Do you know what happens next? This: “…they laugh at you, then they fight you and then you win.”(1) A sentence often quoted by politicians, the weight of which is increased by the reference to Gandhi and with which you can always make an impression. Thus the populist politician Frauke Petry felt inclined to twitter this quote on 24.09.2017 to the result of the Bundestag election. Hmm…. But actually people say it didn’t come from Gandhi himself but from the US-American trade unionist Nicholas Klein a good 100 years ago.
Quotations come from subjective truths
Quotes seem to have unlimited viability across times, spaces, ethnicities and cultures. As originally formulated subjective truths, they form a sediment of experiences, insights and perceptions that we can confidently regard as “truths” from humanity’s collective memory. They are universally attractive because their core statements can be transferred to the most diverse contexts. What connotations a quotation triggers is therefore always controlled by the context in which the quotation is placed.
The quote in my context…
I believe the behaviours of ignoring, laughing, fighting and winning listed in the quote can be observed everywhere individuals’ innovative ideas confront the majority’s collective conservative world view. This is, so to speak, the main denominator of human history and applied long before the quote was made. We can observe this phenomenon in its many forms in the economy and society on a daily basis. Examples include reactions to innovative technologies and products, organizational restructuring or operational mergers, ambitious projects, start-ups. But equally in the responses to divergent, surprising new world views and opinion leaders discussed and negotiated at various levels of discourse – from the political stage to the local pub. There is no lack of opportunities in this VUCA world.
…and it’s about change per se…
Following the quote, it seems obvious that anything new follows an inherent structure on its path to recognition and validity – unless it has already been shattered by the ignorance of reactionary diehards. So what is the intrinsic message? It is about attitude towards and the shaping of change per se! Or to put it more concretely: when we decide to strive for a new vision, achieve new goals or propagate something new in any way, we begin a process. Usually an arduous and lengthy one…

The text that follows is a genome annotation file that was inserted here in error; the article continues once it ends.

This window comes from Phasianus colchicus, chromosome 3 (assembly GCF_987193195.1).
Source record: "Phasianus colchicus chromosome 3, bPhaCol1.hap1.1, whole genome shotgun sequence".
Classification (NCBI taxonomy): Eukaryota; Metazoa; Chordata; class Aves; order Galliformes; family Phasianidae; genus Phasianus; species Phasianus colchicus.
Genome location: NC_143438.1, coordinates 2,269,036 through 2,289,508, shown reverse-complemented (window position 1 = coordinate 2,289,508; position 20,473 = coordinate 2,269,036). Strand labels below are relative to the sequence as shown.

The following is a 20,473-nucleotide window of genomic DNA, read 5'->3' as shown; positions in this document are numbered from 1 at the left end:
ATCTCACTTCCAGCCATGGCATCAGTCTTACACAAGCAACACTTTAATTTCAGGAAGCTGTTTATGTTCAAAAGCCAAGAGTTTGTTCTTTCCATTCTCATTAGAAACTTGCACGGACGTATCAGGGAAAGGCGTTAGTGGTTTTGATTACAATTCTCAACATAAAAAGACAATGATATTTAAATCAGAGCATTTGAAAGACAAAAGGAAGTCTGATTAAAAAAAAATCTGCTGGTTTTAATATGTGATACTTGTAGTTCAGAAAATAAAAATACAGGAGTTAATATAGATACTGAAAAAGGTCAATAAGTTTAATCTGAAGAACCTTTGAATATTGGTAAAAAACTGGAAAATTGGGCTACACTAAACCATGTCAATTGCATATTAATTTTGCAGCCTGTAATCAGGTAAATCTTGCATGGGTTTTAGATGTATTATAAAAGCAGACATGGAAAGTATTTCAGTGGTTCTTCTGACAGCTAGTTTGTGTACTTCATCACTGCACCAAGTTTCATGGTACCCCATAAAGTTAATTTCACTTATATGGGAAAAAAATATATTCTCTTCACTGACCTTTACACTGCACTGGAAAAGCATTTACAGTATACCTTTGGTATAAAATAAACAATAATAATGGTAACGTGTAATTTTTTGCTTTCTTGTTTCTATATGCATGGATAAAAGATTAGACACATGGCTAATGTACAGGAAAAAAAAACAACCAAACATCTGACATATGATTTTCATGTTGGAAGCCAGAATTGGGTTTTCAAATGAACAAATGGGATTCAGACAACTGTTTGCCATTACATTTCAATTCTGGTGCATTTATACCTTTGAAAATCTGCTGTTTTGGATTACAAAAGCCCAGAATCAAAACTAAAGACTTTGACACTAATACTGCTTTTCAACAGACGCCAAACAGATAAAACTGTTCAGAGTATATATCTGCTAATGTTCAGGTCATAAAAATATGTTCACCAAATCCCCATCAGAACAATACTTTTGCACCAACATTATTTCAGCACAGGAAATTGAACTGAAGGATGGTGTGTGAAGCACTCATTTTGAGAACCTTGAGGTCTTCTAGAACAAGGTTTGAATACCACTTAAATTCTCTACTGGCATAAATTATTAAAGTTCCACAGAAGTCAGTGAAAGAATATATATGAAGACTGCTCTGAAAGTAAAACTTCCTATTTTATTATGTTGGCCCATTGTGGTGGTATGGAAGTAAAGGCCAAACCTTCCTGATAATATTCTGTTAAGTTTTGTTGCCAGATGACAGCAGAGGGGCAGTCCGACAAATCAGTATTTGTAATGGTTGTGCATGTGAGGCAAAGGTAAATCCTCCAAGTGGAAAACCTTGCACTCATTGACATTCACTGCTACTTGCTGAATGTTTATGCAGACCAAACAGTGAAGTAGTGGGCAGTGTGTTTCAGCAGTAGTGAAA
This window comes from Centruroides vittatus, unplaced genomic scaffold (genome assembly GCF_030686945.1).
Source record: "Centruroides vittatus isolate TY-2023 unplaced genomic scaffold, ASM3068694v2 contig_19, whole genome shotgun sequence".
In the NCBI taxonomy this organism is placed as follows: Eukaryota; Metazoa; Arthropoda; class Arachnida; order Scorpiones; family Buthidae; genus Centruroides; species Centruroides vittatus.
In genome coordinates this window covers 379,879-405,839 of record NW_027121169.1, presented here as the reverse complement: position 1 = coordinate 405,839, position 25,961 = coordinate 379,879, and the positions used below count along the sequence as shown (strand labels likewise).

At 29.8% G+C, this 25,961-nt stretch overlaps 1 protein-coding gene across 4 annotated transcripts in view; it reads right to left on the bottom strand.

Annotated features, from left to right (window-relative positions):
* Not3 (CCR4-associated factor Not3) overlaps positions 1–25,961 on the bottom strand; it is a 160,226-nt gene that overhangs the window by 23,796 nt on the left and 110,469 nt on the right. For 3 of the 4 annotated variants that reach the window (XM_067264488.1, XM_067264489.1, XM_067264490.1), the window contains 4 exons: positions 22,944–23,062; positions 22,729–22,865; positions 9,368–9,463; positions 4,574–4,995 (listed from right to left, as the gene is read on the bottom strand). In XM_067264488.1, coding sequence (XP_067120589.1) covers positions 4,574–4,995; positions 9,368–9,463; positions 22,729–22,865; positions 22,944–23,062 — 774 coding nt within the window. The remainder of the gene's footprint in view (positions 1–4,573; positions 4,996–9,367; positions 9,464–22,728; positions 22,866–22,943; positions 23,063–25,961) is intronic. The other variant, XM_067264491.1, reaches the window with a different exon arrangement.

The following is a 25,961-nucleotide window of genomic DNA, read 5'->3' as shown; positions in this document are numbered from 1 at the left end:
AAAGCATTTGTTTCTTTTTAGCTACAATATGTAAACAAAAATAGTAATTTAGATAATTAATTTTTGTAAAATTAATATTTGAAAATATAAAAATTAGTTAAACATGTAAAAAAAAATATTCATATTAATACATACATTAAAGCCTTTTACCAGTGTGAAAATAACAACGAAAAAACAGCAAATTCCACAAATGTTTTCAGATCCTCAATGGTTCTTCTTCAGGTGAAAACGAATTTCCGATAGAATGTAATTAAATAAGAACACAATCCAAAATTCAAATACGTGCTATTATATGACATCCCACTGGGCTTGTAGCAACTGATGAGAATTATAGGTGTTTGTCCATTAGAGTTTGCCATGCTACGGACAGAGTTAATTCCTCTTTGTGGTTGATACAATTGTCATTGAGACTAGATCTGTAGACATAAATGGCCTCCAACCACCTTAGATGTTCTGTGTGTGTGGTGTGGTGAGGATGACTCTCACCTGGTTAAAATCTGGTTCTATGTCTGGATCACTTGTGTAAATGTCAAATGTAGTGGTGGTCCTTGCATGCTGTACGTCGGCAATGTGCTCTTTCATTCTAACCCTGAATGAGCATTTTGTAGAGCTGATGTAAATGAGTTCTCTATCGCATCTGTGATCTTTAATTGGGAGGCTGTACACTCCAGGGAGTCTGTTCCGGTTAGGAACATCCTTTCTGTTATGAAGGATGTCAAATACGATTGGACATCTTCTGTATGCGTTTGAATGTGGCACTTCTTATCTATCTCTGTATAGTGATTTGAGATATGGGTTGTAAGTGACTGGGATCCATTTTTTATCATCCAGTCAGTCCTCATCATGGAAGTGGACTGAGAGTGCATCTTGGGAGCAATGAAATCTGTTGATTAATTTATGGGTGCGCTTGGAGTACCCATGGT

…and that’s what matters.
With a wider focus we can distinguish the actions of the “perpetrators” from the reactions of the “victims”. The former require a strong inner conviction that they have chosen the “right thing” and must exhibit this visibly to the outside world with persuasive power. They need courage, patience and perseverance to deal constructively and respectfully with arguments, hostility and ignorance on the playing field of different interests. In changes, not only time in the sense of duration (chronos) plays a role, but also the right time (kairos). Don’t many of today’s innovations originate from designs collecting dust in the bottom drawers? It is also important to distinguish between persistence and stubbornness. With stubbornness, innovation can only be achieved by force, which is ultimately not viable in the long run.
Change meets resistance
If we look at change from the perspective of the “victims”, every innovation, every change appears as a critique of the status quo, an attack on your own view of the world, an insult to the point of feeling that you have done everything wrong so far. This can endanger your identity and consequently triggers resistance. You no longer understand the world. “…then they fight you.” Logical, isn’t it? We should allow any change the necessary time and patiently hope that in the end good, whatever it may be, will prevail. No matter if perpetrator or victim, we should demonstrate openness for new things, but at the same time not irresponsibly leave the tried and tested behind us. After all, we should be aware that the diversity of new ideas and visions represents an enormous creative potential with which we can shape a viable future together – “…and then you win”.
Übersetzung ins Englische: BCO
- mahatma-3938383_1920 (1): Mahatma / Pixabay